ANC’S force show of at Sona

CityPress - - News - ANDISIWE MAKINANA andisiwe.makinana@city­

In an un­prece­dented move, Pres­i­dent Ja­cob Zuma’s state of the na­tion (Sona) ad­dress will run par­al­lel with an ANC event he will ad­dress im­me­di­ately after the tra­di­tional open­ing of Par­lia­ment in Cape Town on Thurs­day.

Sona will take place amid some of the most tight­ened se­cu­rity ever in Par­lia­ment, which in­cludes the in­volve­ment of the State Se­cu­rity Agency (SSA) and a se­cu­rity shut­down of the par­lia­men­tary precinct.

Zuma will then speed off to ad­dress ANC sup­port­ers at the Grand Pa­rade – about five min­utes away – in what the ANC calls a “peo­ple’s assem­bly” where 10 000 peo­ple are ex­pected to at­tend.

The move car­ries echoes of the Free­dom Char­ter process – the use of the term peo­ple’s assem­bly – with rad­i­cal eco­nomic transformation the theme of the gath­er­ing.

For­mer pres­i­dent Nel­son Man­dela’s first pub­lic ad­dress after his re­lease from Vic­tor Ver­ster prison in 1990 was at the same venue.

It will also be the first time that Zuma, or any pres­i­dent, ad­dresses an ANC rally on the day of Sona.

ANC spokesper­son Zizi Kodwa told City Press the event was about or­gan­is­ing peo­ple around Cape Town in the main to highlight the sig­nif­i­cance of the ANC’s ur­gent task, “things we ex­pect Sona to ad­dress, such as re­turn­ing land to the peo­ple in the con­text of rad­i­cal eco­nomic transformation”.

Kodwa said this was the “main over­ar­ch­ing theme” of the ANC’s mes­sage this year.

He said the ANC’s top of­fi­cials, led by Zuma, would land in Cape Town to­day. The meet­ing of the party’s na­tional work­ing com­mit­tee will also be held in the city this week, ahead of a num­ber of ac­tiv­i­ties lead­ing up to Thurs­day.

Mean­while, op­po­si­tion par­ties and the me­dia have raised con­cerns over height­ened se­cu­rity mea­sures in and around Par­lia­ment for this year’s Sona event.

The DA’s John Steen­huisen re­vealed that his and other op­po­si­tion par­ties op­posed the level of planned se­cu­rity for Thurs­day when they were briefed by par­lia­men­tary of­fi­cials this week.

“We don’t un­der­stand the in­volve­ment of the SSA on the vet­ting process and on the precinct on the day; we don’t un­der­stand why they need to have such a heavy in­volve­ment on what is es­sen­tially an or­di­nary par­lia­men­tary func­tion,” said Steen­huisen.

Steen­huisen said they ques­tioned the “se­cu­rity shut­down” of this one day to pro­tect the pres­i­dent when, the fol­low­ing week, Zuma goes to the same Par­lia­ment for three days for the Sona de­bate with­out the same se­cu­rity re­quire­ments.

“It’s over-the-top se­cu­rity that is not nec­es­sary. Why must par­lia­men­tary guests be vet­ted by the SSA? It doesn’t make sense, but it speaks to this over­se­cu­ri­ti­sa­tion of Par­lia­ment,” he said.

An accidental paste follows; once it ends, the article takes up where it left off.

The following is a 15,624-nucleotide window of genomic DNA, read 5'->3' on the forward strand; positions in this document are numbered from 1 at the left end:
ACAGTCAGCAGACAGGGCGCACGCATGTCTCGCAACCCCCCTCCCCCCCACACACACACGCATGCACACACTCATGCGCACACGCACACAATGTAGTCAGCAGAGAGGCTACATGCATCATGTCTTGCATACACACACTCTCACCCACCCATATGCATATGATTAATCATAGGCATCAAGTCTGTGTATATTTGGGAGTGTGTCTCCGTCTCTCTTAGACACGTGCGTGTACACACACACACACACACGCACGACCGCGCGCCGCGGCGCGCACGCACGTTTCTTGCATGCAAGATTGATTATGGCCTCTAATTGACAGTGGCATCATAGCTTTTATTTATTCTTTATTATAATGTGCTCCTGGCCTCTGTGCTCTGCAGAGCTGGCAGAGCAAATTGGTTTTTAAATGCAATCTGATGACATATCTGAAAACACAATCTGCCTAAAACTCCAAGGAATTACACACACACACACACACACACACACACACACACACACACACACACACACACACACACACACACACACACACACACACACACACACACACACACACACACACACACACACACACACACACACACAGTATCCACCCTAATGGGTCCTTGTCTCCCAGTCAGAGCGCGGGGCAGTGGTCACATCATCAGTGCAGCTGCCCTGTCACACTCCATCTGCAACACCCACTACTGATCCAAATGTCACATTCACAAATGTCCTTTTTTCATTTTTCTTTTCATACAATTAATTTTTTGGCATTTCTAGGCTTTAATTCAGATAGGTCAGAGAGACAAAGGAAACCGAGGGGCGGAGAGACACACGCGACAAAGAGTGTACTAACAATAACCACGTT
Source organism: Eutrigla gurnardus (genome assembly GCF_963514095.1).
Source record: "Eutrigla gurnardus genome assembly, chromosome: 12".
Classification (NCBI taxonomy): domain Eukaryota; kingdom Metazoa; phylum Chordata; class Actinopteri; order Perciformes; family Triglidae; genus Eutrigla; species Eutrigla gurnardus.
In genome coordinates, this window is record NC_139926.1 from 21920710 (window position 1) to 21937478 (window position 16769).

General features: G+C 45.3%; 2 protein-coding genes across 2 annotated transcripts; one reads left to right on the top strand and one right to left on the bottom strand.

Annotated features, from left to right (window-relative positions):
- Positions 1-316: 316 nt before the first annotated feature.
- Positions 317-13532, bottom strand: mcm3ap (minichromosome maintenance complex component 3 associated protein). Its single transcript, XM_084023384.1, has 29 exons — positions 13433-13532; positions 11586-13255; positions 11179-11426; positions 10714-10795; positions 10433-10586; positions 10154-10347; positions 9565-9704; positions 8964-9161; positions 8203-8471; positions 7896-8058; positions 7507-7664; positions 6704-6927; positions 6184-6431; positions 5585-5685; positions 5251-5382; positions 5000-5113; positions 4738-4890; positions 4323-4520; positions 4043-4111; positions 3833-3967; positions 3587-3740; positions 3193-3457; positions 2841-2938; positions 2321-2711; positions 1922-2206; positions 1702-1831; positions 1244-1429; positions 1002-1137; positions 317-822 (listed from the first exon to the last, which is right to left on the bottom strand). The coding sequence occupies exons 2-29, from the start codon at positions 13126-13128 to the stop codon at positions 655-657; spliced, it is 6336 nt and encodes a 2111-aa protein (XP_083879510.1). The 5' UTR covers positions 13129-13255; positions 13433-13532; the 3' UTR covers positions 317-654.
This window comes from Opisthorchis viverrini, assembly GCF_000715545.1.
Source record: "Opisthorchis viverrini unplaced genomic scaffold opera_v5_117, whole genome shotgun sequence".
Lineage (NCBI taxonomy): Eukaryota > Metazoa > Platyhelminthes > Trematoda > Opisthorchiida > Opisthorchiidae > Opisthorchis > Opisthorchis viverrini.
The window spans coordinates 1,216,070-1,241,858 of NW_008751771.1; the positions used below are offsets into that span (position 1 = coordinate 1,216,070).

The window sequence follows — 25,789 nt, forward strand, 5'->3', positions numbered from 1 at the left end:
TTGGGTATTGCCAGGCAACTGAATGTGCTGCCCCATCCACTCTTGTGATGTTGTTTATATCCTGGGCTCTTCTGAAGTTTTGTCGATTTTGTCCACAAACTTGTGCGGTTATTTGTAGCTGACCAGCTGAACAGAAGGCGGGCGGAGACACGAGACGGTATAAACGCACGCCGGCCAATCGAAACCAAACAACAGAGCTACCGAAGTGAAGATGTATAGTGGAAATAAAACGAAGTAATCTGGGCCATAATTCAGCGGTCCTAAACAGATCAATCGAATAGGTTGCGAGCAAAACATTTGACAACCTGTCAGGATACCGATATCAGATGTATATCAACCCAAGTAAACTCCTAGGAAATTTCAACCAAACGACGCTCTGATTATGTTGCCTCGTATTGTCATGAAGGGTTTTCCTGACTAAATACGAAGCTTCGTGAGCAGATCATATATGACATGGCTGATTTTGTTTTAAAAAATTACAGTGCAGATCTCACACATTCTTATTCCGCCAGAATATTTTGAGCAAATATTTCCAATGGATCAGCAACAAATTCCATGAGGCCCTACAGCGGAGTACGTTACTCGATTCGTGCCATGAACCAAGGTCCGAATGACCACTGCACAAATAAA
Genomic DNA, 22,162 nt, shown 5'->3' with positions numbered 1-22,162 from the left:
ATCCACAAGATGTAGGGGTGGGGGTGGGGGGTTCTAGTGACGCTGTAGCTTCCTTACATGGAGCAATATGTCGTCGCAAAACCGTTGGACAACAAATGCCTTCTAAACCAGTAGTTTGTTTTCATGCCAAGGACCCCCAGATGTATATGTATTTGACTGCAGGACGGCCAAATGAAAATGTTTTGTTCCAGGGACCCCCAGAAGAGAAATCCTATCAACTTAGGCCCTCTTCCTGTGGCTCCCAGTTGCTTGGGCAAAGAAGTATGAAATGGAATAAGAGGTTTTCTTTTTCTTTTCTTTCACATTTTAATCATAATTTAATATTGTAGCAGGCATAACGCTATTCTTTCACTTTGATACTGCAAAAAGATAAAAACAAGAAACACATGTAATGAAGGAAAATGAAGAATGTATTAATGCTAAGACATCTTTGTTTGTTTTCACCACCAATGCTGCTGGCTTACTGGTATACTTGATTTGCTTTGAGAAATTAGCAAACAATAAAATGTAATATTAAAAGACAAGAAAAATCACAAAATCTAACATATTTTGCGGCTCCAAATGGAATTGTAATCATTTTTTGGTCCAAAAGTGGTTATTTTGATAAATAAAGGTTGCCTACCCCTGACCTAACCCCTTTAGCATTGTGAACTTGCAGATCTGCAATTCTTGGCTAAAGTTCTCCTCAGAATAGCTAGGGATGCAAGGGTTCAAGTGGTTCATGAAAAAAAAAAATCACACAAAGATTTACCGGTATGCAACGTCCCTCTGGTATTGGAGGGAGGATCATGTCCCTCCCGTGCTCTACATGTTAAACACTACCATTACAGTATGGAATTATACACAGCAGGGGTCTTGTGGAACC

The Press Gallery As­so­ci­a­tion, an as­so­ci­a­tion of Par­lia­ment-based jour­nal­ists, has also voiced con­cerns about how the se­cu­rity plans may im­pede jour­nal­ists cov­er­ing the event.

As­so­ci­a­tion chair­per­son Joy­lene van Wyk said Par­lia­ment had planned to box jour­nal­ists in a hold­ing area next to the Flame of Re­mem­brance and that jour­nal­ists who wanted to move around the precinct would be es­corted by Par­lia­ment se­cu­rity.

An­other first is the al­lo­ca­tion of num­bered seats in the me­dia bay for par­lia­men­tary jour­nal­ists, which will not be trans­fer­able.

At a me­dia con­fer­ence on Thurs­day, the sec­re­tary to Par­lia­ment Gengezi Mgid­lana sought to as­sure jour­nal­ists that they would not be im­peded in do­ing their work.

“In terms of jour­nal­ists do­ing busi­ness, this will not be in­hib­ited and is guar­an­teed in the Con­sti­tu­tion,” he said.

Mgid­lana also said Par­lia­ment would not cut the live TV feed in the event of a dis­tur­bance in the house again, and would re­spect a court judg­ment to this ef­fect.

Re­fer­ring to the ANC rally, sec­re­tary of the ANC’s Dul­lah Omar re­gion, JJ Ty­hal­i­sisu, said they had ap­plied for a gath­er­ing of 30 000 peo­ple, but the City of Cape Town ap­proved a de­creased num­ber of 10 000.

She said other or­gan­i­sa­tions who sub­mit­ted gath­er­ing no­tices for that day were the Na­tional Union of Metal Work­ers for 500 peo­ple and the SA Un­in­te­grated Forces United Front for 100 par­tic­i­pants.

Some ANC mem­bers, how­ever, view the gath­er­ing as a show of force by Zuma loy­al­ists in the ANC.

“This is about de­fend­ing Zuma, and that he must be seen to be sup­ported. It’s actually a gath­er­ing of forces in one area at the same time,” said an ANC mem­ber who wants to see change in the lead­er­ship of the party.

This is about de­fend­ing Zuma, and that he must be seen to be sup­ported. It’s actually a gath­er­ing of forces in one area at the same time

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